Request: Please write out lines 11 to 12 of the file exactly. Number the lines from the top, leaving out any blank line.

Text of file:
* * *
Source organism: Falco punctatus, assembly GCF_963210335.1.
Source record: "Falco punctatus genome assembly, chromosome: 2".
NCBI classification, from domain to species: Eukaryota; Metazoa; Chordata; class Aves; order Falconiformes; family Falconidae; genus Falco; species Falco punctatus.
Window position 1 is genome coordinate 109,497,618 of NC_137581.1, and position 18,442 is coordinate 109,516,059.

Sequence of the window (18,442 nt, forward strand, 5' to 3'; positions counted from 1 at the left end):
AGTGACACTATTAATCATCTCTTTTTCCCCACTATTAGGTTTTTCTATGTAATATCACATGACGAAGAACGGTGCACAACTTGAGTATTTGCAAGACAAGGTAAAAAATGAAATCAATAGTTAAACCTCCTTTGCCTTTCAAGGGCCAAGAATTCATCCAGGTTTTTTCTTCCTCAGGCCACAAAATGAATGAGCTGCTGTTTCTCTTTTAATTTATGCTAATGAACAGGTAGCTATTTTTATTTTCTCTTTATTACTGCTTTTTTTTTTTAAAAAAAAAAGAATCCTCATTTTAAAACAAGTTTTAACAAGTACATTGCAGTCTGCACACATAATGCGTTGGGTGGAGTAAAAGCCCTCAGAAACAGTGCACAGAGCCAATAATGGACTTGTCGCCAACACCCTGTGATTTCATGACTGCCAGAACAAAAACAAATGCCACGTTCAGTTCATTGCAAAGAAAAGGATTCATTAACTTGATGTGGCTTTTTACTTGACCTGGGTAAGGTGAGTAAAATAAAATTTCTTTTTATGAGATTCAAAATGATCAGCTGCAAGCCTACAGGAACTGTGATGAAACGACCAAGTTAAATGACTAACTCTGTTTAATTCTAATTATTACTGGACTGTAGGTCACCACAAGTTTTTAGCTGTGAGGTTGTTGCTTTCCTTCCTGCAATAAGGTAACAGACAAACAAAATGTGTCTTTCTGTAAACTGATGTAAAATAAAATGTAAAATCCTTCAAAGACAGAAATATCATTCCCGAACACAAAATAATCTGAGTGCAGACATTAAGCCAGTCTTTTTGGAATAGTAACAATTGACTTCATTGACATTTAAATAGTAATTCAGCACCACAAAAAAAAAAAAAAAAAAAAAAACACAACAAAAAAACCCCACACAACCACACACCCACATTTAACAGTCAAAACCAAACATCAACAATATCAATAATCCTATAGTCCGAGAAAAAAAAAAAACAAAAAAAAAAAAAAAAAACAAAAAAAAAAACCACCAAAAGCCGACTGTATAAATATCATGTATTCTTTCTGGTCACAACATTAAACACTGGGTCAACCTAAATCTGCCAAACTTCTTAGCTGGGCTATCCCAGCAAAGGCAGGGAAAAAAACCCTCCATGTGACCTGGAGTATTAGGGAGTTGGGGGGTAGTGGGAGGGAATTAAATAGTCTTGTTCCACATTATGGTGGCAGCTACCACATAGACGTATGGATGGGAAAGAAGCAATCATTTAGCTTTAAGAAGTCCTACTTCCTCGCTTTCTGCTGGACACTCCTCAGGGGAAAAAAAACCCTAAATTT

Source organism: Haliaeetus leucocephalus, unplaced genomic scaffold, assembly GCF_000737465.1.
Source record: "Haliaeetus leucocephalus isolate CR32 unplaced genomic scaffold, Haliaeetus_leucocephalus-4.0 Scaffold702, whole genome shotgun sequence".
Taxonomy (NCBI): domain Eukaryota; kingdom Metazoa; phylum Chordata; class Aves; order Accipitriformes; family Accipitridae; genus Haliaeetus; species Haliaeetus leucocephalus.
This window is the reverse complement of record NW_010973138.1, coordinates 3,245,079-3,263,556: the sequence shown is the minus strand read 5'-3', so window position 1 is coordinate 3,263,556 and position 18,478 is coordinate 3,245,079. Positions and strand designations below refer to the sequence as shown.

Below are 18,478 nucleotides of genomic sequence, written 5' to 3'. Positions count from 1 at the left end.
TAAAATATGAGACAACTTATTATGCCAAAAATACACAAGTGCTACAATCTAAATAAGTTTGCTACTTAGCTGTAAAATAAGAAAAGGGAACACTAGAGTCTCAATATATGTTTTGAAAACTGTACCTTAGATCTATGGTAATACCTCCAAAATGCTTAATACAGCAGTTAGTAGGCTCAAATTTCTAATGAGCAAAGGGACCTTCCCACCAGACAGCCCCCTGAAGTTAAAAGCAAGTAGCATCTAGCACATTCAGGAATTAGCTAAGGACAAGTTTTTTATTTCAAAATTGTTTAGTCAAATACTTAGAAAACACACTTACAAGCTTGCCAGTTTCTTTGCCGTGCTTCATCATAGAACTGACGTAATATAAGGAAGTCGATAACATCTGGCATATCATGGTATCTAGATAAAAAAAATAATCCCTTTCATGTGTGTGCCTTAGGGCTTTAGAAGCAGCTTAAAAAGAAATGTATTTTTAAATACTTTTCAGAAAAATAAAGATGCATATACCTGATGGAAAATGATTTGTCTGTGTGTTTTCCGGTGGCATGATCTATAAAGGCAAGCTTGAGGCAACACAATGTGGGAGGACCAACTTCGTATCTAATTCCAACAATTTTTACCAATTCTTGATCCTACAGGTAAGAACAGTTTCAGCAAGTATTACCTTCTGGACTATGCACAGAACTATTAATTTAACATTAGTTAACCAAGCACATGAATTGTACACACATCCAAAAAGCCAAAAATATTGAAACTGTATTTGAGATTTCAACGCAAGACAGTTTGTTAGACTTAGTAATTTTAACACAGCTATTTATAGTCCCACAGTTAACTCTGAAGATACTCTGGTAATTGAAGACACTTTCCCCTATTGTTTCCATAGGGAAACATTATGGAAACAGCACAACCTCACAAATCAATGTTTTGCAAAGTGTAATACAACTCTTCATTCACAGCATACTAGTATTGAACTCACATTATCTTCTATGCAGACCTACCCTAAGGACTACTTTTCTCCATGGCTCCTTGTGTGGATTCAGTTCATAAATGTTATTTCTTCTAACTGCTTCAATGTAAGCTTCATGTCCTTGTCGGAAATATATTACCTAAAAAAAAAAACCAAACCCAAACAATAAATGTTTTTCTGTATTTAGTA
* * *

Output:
Below are 18,478 nucleotides of genomic sequence, written 5' to 3'. Positions count from 1 at the left end.
TAAAATATGAGACAACTTATTATGCCAAAAATACACAAGTGCTACAATCTAAATAAGTTTGCTACTTAGCTGTAAAATAAGAAAAGGGAACACTAGAGTCTCAATATATGTTTTGAAAACTGTACCTTAGATCTATGGTAATACCTCCAAAATGCTTAATACAGCAGTTAGTAGGCTCAAATTTCTAATGAGCAAAGGGACCTTCCCACCAGACAGCCCCCTGAAGTTAAAAGCAAGTAGCATCTAGCACATTCAGGAATTAGCTAAGGACAAGTTTTTTATTTCAAAATTGTTTAGTCAAATACTTAGAAAACACACTTACAAGCTTGCCAGTTTCTTTGCCGTGCTTCATCATAGAACTGACGTAATATAAGGAAGTCGATAACATCTGGCATATCATGGTATCTAGATAAAAAAAATAATCCCTTTCATGTGTGTGCCTTAGGGCTTTAGAAGCAGCTTAAAAAGAAATGTATTTTTAAATACTTTTCAGAAAAATAAAGATGCATATACCTGATGGAAAATGATTTGTCTGTGTGTTTTCCGGTGGCATGATCTATAAAGGCAAGCTTGAGGCAACACAATGTGGGAGGACCAACTTCGTATCTAATTCCAACAATTTTTACCAATTCTTGATCCTACAGGTAAGAACAGTTTCAGCAAGTATTACCTTCTGGACTATGCACAGAACTATTAATTTAACATTAGTTAACCAAGCACATGAATTGTACACACATCCAAAAAGCCAAAAATATTGAAACTGTATTTGAGATTTCAACGCAAGACAGTTTGTTAGACTTAGTAATTTTAACACAGCTATTTATAGTCCCACAGTTAACTCTGAAGATACTCTGGTAATTGAAGACACTTTCCCCTATTGTTTCCATAGGGAAACATTATGGAAACAGCACAACCTCACAAATCAATGTTTTGCAAAGTGTAATACAACTCTTCATTCACAGCATACTAGTATTGAACTCACATTATCTTCTATGCAGACCTACCCTAAGGACTACTTTTCTCCATGGCTCCTTGTGTGGATTCAGTTCATAAATGTTATTTCTTCTAACTGCTTCAATGTAAGCTTCATGTCCTTGTCGGAAATATATTACCTAAAAAAAAAAACCAAACCCAAACAATAAATGTTTTTCTGTATTTAGTA